The Same Subject Continued (The House of Representatives)
For the Independent Journal.
Saturday, February 9, 1788.


To the People of the State of New York:

I SHALL here, perhaps, be reminded of a current observation, "that where
annual elections end, tyranny begins." If it be true, as has often been
remarked, that sayings which become proverbial are generally founded in
reason, it is not less true, that when once established, they are often
applied to cases to which the reason of them does not extend. I need not
look for a proof beyond the case before us. What is the reason on which
this proverbial observation is founded? No man will subject himself to
the ridicule of pretending that any natural connection subsists between
the sun or the seasons, and the period within which human virtue can
bear the temptations of power. Happily for mankind, liberty is not, in
this respect, confined to any single point of time; but lies within
extremes, which afford sufficient latitude for all the variations which
may be required by the various situations and circumstances of civil
society. The election of magistrates might be, if it were found
expedient, as in some instances it actually has been, daily, weekly, or
monthly, as well as annual; and if circumstances may require a deviation
from the rule on one side, why not also on the other side? Turning our
attention to the periods established among ourselves, for the election
of the most numerous branches of the State legislatures, we find them by
no means coinciding any more in this instance, than in the elections of
other civil magistrates. In Connecticut and Rhode Island, the periods
are half-yearly. In the other States, South Carolina excepted, they are
annual. In South Carolina they are biennial -- as is proposed in the
federal government. Here is a difference, as four to one, between the
longest and shortest periods; and yet it would be not easy to show, that
Connecticut or Rhode Island is better governed, or enjoys a greater
share of rational liberty, than South Carolina; or that either the one
or the other of these States is distinguished in these respects, and by
these causes, from the States whose elections are different from both.

In searching for the grounds of this doctrine, I can discover but one,
and that is wholly inapplicable to our case. The important distinction
so well understood in America, between a Constitution established by the
people and unalterable by the government, and a law established by the
government and alterable by the government, seems to have been little
understood and less observed in any other country. Wherever the supreme
power of legislation has resided, has been supposed to reside also a
full power to change the form of the government. Even in Great Britain,
where the principles of political and civil liberty have been most
discussed, and where we hear most of the rights of the Constitution, it
is maintained that the authority of the Parliament is transcendent and
uncontrollable, as well with regard to the Constitution, as the ordinary
objects of legislative provision. They have accordingly, in several
instances, actually changed, by legislative acts, some of the most
fundamental articles of the government. They have in particular, on
several occasions, changed the period of election; and, on the last
occasion, not only introduced septennial in place of triennial
elections, but by the same act, continued themselves in place four years
beyond the term for which they were elected by the people. An attention
to these dangerous practices has produced a very natural alarm in the
votaries of free government, of which frequency of elections is the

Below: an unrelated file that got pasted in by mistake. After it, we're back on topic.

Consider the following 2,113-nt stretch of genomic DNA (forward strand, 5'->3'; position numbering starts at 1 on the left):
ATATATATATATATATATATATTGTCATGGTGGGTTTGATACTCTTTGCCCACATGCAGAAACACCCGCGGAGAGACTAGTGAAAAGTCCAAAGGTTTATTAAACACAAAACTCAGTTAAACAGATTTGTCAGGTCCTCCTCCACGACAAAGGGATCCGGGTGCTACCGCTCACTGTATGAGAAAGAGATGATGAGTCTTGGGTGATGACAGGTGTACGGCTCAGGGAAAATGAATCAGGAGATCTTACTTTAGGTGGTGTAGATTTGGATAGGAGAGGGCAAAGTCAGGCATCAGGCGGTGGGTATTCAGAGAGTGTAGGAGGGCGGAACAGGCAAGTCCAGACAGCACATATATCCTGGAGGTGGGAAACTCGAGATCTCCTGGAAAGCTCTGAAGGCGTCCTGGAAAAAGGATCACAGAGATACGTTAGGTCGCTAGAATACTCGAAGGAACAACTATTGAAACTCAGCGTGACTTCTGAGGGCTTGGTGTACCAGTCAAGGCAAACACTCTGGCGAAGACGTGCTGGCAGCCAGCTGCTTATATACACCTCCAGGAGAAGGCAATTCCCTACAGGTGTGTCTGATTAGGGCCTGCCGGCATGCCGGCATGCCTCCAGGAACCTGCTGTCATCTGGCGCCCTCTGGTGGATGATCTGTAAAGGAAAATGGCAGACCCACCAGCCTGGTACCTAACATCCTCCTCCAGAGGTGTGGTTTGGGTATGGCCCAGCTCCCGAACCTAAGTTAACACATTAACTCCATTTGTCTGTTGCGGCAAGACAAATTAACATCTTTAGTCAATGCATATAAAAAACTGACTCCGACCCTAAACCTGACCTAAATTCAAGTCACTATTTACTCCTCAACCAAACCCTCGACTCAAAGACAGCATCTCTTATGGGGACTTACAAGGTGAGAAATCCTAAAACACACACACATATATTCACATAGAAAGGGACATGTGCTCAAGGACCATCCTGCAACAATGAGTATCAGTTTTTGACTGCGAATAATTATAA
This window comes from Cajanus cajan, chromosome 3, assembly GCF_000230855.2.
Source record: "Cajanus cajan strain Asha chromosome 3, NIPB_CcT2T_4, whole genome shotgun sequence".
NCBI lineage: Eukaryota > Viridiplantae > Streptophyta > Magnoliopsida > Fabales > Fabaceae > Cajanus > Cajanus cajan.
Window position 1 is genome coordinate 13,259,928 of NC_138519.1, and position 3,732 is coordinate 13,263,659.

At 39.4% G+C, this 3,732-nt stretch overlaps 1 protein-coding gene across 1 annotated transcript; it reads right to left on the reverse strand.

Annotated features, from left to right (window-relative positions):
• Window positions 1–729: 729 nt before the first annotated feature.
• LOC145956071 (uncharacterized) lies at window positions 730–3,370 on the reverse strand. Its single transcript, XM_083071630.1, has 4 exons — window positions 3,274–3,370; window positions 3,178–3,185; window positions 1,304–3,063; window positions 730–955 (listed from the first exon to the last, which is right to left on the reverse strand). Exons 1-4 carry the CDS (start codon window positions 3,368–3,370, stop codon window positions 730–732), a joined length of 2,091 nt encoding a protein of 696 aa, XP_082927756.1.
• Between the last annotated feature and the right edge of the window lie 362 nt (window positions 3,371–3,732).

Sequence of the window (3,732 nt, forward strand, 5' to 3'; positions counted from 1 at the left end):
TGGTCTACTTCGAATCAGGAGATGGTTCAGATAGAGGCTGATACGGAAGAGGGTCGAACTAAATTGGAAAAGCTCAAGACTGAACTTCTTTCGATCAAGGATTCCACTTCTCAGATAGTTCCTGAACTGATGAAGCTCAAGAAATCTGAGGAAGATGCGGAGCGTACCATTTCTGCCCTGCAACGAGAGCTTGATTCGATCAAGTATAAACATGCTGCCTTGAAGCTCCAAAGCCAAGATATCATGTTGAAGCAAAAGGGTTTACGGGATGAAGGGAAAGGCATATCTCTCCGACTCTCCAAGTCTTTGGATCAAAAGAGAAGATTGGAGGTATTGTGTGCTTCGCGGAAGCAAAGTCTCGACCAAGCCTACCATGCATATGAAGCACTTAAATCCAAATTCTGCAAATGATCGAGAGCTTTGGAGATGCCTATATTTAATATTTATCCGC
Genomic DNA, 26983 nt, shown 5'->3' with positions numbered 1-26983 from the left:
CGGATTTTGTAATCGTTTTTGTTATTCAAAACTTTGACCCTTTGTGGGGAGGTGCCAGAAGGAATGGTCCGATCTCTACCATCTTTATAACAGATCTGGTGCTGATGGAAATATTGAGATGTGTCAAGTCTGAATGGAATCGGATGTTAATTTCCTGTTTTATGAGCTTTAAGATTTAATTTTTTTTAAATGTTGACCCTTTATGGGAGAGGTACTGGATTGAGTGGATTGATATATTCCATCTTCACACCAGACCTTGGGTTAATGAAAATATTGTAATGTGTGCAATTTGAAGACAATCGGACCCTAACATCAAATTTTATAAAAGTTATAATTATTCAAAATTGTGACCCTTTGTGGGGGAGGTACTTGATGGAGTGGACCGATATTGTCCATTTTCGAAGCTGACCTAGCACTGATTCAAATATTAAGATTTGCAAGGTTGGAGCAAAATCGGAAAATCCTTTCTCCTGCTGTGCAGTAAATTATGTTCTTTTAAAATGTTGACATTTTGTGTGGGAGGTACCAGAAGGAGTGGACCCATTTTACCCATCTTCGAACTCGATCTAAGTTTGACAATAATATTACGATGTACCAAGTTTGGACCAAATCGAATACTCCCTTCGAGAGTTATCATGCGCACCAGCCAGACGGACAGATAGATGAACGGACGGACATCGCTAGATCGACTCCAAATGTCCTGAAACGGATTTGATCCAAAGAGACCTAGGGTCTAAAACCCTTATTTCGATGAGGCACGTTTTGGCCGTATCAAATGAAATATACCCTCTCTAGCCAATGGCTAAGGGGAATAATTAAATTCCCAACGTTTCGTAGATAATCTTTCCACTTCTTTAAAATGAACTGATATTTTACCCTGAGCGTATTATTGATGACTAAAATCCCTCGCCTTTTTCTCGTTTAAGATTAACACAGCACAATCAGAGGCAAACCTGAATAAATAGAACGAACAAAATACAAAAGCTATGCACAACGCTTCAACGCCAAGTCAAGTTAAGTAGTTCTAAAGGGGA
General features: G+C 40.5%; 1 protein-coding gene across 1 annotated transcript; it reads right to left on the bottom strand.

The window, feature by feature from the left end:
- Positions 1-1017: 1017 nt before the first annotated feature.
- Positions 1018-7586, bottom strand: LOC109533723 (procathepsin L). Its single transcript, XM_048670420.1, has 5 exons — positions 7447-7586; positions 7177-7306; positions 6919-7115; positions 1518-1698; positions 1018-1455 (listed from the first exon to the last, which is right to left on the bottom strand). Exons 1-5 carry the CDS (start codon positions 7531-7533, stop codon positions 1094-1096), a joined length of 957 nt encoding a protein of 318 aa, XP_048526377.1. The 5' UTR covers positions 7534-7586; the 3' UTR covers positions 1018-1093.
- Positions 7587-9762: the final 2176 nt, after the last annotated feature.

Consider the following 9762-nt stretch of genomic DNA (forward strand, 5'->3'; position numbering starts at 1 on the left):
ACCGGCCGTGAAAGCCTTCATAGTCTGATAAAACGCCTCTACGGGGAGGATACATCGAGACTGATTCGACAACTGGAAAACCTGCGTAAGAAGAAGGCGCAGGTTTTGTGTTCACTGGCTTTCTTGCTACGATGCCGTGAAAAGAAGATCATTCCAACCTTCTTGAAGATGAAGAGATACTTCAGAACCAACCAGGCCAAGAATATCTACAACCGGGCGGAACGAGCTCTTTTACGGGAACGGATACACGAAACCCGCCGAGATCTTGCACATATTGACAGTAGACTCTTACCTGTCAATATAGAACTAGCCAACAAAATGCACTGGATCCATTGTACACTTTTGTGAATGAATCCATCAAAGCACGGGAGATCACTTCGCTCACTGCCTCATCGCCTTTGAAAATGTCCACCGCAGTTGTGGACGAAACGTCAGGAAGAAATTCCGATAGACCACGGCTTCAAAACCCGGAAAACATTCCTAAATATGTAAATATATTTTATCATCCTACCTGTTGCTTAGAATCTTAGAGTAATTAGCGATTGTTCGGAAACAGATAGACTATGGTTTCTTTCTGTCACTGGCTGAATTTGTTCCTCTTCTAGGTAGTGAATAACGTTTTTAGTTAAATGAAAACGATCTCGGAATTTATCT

corner-stone; and has led them to seek for some security to liberty,
against the danger to which it is exposed. Where no Constitution,
paramount to the government, either existed or could be obtained, no
constitutional security, similar to that established in the United
States, was to be attempted. Some other security, therefore, was to be
sought for; and what better security would the case admit, than that of
selecting and appealing to some simple and familiar portion of time, as
a standard for measuring the danger of innovations, for fixing the
national sentiment, and for uniting the patriotic exertions? The most
simple and familiar portion of time, applicable to the subject was that
of a year; and hence the doctrine has been inculcated by a laudable
zeal, to erect some barrier against the gradual innovations of an
unlimited government, that the advance towards tyranny was to be
calculated by the distance of departure from the fixed point of annual
elections. But what necessity can there be of applying this expedient to
a government limited, as the federal government will be, by the
authority of a paramount Constitution? Or who will pretend that the
liberties of the people of America will not be more secure under
biennial elections, unalterably fixed by such a Constitution, than those
of any other nation would be, where elections were annual, or even more
frequent, but subject to alterations by the ordinary power of the

The second question stated is, whether biennial elections be necessary
or useful. The propriety of answering this question in the affirmative
will appear from several very obvious considerations.

No man can be a competent legislator who does not add to an upright
intention and a sound judgment a certain degree of knowledge of the
subjects on which he is to legislate. A part of this knowledge may be
acquired by means of information which lie within the compass of men in
private as well as public stations. Another part can only be attained,
or at least thoroughly attained, by actual experience in the station
which requires the use of it. The period of service, ought, therefore,
in all such cases, to bear some proportion to the extent of practical
knowledge requisite to the due performance of the service. The period of
legislative service established in most of the States for the more
numerous branch is, as we have seen, one year. The question then may be
put into this simple form: does the period of two years bear no greater
proportion to the knowledge requisite for federal legislation than one
year does to the knowledge requisite for State legislation? The very
statement of the question, in this form, suggests the answer that ought
to be given to it.

In a single State, the requisite knowledge relates to the existing laws
which are uniform throughout the State, and with which all the citizens